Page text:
If you are interested, my presentation slides can be downloaded from Techniques for Teaching Programming. Someone else will have to review that session. Please be kind.

After lunch was a keynote by Dr. Ruha Benjamin called Keynote: 2020 Vision: Re-imagining the Default Settings of Technology and Society She focused on the intersection of technology and bias. Really thought provoking. She shared a really interesting video called "Racial Sensitivity" from Better Off Ted Recommended. How does data and algorithm incorporate bias?

After the keynote I started with Our Code From Miles Away: CS via Distance Learning, which according to to the slides was going to be about Pear Deck and FlipGrid. The main presenter had some issues with time zone coordination which is more a problem with online conferences than in-person ones. Anyway, I left early and moved to Machine Learning in the High School Classroom. It was well done but jumping in 20 minutes late means I missed some important context. I look forward to viewing the recording from the beginning And reading through the website I linked in the session title.. Not much else I can say about this one I am afraid.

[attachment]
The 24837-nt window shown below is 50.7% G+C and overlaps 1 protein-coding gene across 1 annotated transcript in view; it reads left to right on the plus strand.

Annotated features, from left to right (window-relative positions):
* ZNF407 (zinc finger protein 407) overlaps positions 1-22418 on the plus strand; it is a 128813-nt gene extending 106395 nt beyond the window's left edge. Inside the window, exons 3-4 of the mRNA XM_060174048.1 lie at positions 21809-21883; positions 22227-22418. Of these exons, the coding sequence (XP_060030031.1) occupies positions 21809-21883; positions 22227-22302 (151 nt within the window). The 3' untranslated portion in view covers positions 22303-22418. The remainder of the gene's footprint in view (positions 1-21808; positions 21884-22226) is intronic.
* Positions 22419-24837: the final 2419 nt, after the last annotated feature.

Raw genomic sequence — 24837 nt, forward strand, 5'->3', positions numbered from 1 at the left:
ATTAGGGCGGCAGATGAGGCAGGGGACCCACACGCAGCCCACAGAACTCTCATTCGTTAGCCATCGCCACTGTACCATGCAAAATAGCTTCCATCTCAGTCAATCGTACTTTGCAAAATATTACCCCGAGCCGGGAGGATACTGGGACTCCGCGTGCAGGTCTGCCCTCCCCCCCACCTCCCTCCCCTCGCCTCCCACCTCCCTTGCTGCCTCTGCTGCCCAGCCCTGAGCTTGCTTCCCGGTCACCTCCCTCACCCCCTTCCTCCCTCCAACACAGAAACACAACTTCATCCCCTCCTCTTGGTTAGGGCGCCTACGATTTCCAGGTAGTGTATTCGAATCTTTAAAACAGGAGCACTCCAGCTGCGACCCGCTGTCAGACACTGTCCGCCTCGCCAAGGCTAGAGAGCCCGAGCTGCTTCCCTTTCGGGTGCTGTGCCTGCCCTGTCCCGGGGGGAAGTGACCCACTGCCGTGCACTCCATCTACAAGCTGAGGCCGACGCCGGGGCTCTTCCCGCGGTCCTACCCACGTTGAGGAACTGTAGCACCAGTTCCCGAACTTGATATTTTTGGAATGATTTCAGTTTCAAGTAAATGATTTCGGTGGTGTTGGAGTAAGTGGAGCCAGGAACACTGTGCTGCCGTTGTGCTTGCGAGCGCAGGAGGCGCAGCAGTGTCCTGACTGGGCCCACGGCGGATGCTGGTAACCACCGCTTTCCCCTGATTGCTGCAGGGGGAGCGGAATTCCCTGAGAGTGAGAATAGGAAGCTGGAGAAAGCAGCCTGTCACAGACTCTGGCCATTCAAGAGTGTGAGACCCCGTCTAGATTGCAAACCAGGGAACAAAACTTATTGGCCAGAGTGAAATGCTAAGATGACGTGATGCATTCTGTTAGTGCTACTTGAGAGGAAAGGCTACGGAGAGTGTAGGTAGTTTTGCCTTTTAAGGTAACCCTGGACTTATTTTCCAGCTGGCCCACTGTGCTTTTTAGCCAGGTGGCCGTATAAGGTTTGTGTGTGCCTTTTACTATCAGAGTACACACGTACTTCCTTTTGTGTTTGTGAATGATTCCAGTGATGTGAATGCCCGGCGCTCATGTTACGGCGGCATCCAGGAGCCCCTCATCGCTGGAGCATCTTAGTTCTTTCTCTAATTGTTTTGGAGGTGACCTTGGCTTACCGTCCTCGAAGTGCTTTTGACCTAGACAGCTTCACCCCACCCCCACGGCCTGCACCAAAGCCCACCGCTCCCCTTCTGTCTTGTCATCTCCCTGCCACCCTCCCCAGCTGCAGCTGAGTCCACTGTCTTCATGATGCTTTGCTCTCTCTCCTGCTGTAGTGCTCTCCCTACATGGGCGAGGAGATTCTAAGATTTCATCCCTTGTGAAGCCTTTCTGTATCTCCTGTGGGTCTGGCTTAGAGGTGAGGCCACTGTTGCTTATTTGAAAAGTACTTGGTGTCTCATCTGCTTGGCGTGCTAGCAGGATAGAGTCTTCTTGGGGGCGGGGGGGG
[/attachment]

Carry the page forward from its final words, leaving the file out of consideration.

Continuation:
Next up was Git and GitHub: How to Use It, How to Teach It, which was of course about Git and GitHub. This was a very fast paced session by a pair of experts. I learned a lot from this one.

I dropped into Nifty Assignments for my last session of the day.

The archive of CSTA Nifty Assignments is here. Check them out!

So the virtual conference is over. For me there were a lot of great sessions. If you were there, what sessions did you like? Let me know which ones I should look for when the recordings are ready.

Monday, July 13, 2020

CSTA 2020 Conference Online–Day One

Day one of the online CSTA 2020 conference has been today. I’m blogging this as the day goes on and posting it at the end of the day. We started with welcome remarks and some tutorial about using the Hopin conference platform. As a presenter, I’d had some time to try this out previously but I think this was probably very valuable for first time users. I hope not many missed it.

After welcomed remarks we had some networking time. This is actually fun as you are randomly placed in a window with someone for 5 minutes of casual chatting. I found this a nice way to warm up to the day. And to chat with CS teachers from other parts of the country.